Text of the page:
Taliban lays out new policy under which women can study in universities but in non-men classrooms and hijab will be compulsory.
Taliban has said it will allow girls and women to continue higher education but the classrooms will be gender-segregated.
The higher education minister in the new Taliban interim government said on Sunday that women can study in universities, including at post-graduate levels, but classrooms will be gender-segregated and that Islamic dress will be compulsory.
The minister, Abdul Baqi Haqqani, laid out the new policies at a news conference on Sunday, several days after Afghanistan's new rulers formed an all-male, all-Taliban government.
Haqqani said that the female university students would be required to wear a hijab but did not elaborate on whether this only meant a compulsory headscarf or also mandatory face coverings.
Harsh rule to conciliatory face
When it was last in power from 1996 to 2001, the Taliban imposed harsh rules and often punished people with public floggings, amputations, and executions.
Womens' activities such as work and education were severely restricted.
This time the Taliban have tried to present a conciliatory face.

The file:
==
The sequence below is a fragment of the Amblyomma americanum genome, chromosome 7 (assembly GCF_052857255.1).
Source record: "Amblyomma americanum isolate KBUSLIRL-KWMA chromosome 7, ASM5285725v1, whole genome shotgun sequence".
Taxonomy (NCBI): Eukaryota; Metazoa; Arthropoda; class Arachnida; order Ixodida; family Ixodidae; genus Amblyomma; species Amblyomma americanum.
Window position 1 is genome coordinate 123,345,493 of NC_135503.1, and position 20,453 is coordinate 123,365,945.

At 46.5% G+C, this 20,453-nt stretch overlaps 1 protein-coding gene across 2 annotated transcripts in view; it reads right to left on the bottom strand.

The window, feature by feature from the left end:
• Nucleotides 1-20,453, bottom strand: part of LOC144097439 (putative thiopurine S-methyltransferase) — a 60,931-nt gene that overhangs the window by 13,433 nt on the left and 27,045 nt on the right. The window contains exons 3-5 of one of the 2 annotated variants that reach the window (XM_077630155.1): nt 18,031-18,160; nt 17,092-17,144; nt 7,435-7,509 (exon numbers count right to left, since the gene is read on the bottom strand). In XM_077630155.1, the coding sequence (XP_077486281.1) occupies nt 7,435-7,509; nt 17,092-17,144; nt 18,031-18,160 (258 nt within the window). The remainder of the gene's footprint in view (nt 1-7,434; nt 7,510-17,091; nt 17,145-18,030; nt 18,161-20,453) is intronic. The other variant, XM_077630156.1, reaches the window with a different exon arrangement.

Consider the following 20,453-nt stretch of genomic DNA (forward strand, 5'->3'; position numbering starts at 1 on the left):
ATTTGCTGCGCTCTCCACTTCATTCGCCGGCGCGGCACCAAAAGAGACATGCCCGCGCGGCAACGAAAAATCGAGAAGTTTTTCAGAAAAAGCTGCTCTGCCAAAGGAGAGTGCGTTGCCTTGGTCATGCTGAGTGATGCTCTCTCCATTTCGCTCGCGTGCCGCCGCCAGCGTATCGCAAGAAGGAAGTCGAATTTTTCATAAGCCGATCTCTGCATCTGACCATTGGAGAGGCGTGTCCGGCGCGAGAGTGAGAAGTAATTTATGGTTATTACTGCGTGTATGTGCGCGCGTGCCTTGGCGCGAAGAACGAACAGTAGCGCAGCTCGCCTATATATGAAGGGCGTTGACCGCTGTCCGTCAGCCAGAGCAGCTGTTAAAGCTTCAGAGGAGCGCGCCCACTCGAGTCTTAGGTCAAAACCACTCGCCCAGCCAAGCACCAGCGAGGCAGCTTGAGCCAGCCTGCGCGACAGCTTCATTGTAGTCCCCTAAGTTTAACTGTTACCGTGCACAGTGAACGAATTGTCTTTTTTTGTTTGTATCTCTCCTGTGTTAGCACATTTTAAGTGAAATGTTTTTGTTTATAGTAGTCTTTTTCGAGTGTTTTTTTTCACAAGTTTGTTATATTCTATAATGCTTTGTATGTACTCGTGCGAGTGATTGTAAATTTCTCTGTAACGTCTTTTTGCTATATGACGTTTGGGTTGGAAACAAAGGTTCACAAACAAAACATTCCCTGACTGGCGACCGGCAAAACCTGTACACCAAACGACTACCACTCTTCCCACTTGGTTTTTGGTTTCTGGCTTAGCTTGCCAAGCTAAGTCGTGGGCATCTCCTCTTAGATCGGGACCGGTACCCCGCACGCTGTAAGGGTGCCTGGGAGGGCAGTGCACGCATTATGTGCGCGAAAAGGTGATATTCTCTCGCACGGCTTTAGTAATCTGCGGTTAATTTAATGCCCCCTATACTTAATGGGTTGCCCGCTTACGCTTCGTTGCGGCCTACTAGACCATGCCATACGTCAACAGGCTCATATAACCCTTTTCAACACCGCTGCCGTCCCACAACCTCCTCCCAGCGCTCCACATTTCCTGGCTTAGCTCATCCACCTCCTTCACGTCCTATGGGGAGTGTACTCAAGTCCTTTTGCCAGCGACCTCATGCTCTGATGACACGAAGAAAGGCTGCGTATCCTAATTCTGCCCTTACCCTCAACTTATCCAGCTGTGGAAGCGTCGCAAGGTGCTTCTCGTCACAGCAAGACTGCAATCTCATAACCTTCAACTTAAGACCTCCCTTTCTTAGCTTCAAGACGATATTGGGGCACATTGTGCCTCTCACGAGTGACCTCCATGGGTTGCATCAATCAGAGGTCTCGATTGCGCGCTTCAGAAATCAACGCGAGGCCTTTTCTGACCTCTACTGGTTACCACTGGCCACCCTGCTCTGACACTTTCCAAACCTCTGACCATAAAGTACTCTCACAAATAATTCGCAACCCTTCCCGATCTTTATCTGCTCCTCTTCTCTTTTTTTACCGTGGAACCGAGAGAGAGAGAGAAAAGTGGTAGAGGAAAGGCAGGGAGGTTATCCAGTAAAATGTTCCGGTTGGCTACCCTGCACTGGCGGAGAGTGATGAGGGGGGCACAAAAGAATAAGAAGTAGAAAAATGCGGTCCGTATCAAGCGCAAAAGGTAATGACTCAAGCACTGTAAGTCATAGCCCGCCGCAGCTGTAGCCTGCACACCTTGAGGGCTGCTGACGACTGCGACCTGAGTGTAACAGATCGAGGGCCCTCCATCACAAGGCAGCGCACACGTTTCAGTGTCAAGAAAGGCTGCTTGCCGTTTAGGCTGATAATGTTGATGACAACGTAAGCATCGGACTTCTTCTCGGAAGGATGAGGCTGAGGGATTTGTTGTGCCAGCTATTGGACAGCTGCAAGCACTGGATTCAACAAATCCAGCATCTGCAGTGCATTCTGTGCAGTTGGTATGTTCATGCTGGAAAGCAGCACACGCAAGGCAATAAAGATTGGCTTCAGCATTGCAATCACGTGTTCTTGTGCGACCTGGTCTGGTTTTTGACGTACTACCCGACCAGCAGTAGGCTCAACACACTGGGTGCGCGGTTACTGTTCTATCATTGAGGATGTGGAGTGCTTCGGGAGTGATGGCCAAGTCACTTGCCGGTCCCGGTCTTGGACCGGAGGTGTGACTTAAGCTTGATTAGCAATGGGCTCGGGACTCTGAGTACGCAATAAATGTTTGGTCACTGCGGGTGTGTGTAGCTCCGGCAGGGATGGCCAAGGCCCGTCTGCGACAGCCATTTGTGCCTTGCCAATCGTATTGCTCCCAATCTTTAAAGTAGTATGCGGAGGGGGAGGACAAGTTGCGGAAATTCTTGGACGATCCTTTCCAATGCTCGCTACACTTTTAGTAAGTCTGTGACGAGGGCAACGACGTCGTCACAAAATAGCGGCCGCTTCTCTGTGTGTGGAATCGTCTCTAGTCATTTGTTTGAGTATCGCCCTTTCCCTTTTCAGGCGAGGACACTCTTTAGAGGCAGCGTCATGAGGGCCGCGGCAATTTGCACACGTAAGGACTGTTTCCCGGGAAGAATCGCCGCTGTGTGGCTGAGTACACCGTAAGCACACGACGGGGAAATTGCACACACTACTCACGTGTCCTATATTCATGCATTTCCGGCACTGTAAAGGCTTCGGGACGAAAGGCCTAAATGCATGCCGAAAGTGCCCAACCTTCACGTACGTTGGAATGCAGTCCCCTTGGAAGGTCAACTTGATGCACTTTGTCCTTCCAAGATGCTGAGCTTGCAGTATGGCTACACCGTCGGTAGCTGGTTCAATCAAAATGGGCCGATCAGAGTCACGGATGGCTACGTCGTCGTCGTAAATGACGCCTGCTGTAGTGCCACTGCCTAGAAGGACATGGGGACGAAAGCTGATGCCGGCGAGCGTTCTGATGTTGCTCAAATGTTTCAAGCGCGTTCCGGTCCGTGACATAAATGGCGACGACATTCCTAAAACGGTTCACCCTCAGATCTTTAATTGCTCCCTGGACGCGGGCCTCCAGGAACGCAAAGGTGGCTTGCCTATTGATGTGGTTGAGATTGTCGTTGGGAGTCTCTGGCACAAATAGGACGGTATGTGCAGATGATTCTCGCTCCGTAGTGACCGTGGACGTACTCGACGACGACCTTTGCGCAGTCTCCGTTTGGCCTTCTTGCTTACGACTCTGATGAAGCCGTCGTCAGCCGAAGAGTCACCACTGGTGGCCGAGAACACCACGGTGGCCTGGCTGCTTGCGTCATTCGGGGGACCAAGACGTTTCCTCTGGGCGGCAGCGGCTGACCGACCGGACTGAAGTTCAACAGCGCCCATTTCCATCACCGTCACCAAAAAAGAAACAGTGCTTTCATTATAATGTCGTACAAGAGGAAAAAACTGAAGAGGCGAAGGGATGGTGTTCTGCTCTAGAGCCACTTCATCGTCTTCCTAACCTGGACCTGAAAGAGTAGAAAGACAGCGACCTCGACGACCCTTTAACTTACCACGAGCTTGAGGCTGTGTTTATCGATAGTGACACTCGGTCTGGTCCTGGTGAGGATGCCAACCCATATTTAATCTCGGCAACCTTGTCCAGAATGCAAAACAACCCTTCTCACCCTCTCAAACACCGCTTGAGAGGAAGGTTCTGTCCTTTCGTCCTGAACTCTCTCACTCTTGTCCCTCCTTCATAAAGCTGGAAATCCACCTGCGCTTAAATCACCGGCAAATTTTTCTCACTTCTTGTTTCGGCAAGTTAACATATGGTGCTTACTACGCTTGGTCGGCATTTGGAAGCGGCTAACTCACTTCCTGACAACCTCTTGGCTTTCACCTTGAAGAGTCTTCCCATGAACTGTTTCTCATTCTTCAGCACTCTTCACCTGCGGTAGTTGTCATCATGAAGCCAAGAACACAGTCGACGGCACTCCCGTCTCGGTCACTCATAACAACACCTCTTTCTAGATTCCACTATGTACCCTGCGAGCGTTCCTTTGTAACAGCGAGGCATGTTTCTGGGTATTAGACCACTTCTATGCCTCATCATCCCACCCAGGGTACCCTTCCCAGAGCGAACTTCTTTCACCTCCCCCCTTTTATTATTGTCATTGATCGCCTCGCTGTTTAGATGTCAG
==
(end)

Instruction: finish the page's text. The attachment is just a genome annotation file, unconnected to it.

While Afghan society remains profoundly conservative with regard to women's rights even outside the Taliban's ranks, recent protests by women in Kabul and other cities have underlined how determined some are to preserve the gains of the past 20 years.
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'We will not allow co-education'
Haqqani said the Taliban did not want to turn the clock back 20 years. "We will start building on what exists today," he said.
However, female university students will face restrictions under the Taliban, including a compulsory dress code.
Gender segregation will also be enforced, he said.
"We will not allow boys and girls to study together," he said. "We will not allow co-education."
Haqqani said the subjects being taught in universities would also be reviewed but did not elaborate.